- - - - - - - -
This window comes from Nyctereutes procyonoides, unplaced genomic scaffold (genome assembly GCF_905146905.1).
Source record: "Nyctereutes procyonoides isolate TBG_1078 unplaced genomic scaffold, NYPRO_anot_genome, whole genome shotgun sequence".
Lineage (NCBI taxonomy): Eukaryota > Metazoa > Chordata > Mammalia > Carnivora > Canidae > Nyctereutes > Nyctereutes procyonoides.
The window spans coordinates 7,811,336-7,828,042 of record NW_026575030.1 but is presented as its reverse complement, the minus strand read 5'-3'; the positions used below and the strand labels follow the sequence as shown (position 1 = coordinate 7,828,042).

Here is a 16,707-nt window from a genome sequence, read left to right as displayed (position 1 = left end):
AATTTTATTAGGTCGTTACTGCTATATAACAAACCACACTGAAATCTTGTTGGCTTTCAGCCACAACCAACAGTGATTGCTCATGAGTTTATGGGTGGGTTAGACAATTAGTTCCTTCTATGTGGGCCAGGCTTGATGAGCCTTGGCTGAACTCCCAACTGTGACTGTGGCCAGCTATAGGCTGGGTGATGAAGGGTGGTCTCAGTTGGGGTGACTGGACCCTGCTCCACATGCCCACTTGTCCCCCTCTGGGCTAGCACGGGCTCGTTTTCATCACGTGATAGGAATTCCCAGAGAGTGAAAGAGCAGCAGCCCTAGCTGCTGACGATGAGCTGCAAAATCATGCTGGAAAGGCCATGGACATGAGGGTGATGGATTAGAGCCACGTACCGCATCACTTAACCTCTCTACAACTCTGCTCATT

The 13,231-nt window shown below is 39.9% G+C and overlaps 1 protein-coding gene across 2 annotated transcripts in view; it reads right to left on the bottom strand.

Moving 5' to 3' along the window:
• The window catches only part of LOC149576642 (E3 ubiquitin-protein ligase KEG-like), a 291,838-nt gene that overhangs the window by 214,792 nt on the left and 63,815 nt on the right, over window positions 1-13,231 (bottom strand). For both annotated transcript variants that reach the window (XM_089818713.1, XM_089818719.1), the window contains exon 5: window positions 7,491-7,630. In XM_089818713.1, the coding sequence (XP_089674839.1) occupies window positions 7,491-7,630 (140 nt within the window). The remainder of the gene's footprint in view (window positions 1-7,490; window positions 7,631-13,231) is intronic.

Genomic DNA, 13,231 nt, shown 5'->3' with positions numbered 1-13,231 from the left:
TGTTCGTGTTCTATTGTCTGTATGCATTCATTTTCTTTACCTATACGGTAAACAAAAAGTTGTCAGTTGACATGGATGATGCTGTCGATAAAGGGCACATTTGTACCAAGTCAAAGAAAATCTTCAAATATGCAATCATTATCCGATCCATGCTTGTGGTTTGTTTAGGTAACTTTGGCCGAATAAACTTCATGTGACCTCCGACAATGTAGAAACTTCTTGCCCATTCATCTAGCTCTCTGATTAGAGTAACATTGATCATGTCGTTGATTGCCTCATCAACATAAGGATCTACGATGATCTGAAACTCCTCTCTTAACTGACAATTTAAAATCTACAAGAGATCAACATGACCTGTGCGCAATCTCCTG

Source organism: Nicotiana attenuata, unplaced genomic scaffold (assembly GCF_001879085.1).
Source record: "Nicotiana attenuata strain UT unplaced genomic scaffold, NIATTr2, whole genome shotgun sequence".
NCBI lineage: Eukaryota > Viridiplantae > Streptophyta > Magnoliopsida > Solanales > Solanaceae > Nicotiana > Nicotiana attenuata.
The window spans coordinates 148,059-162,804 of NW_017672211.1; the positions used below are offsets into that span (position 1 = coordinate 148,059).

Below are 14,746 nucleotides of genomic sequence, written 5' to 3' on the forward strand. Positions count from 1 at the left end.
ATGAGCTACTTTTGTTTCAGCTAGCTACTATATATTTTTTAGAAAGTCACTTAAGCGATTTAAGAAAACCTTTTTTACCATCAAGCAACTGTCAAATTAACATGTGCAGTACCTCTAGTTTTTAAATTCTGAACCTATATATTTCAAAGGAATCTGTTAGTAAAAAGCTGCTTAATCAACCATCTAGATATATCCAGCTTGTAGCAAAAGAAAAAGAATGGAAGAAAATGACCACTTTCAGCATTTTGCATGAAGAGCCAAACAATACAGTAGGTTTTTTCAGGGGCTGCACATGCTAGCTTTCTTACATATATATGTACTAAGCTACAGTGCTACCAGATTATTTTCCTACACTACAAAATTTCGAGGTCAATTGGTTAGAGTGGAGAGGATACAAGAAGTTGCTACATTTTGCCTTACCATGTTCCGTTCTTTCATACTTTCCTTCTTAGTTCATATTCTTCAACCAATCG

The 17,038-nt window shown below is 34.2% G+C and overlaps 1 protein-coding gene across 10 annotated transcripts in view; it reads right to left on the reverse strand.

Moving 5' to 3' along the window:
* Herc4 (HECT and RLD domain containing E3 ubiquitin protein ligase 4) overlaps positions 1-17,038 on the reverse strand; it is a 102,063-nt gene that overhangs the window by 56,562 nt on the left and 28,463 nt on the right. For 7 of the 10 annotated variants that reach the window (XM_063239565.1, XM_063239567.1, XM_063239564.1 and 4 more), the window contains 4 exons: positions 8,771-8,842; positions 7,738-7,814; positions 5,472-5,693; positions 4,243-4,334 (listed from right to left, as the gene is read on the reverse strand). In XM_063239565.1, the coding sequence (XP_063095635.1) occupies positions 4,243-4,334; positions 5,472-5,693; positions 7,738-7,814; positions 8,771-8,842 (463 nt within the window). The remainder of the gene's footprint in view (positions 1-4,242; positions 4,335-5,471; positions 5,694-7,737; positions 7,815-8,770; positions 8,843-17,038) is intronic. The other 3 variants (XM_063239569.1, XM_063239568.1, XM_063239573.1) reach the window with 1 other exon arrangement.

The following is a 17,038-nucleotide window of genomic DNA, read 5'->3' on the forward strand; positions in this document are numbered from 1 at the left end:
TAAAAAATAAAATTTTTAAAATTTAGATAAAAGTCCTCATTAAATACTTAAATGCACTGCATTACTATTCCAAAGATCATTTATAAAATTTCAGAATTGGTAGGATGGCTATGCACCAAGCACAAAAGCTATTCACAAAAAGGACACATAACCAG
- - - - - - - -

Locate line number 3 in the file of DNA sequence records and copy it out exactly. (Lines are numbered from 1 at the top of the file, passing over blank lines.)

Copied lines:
Lineage (NCBI taxonomy): Eukaryota > Metazoa > Chordata > Mammalia > Carnivora > Canidae > Nyctereutes > Nyctereutes procyonoides.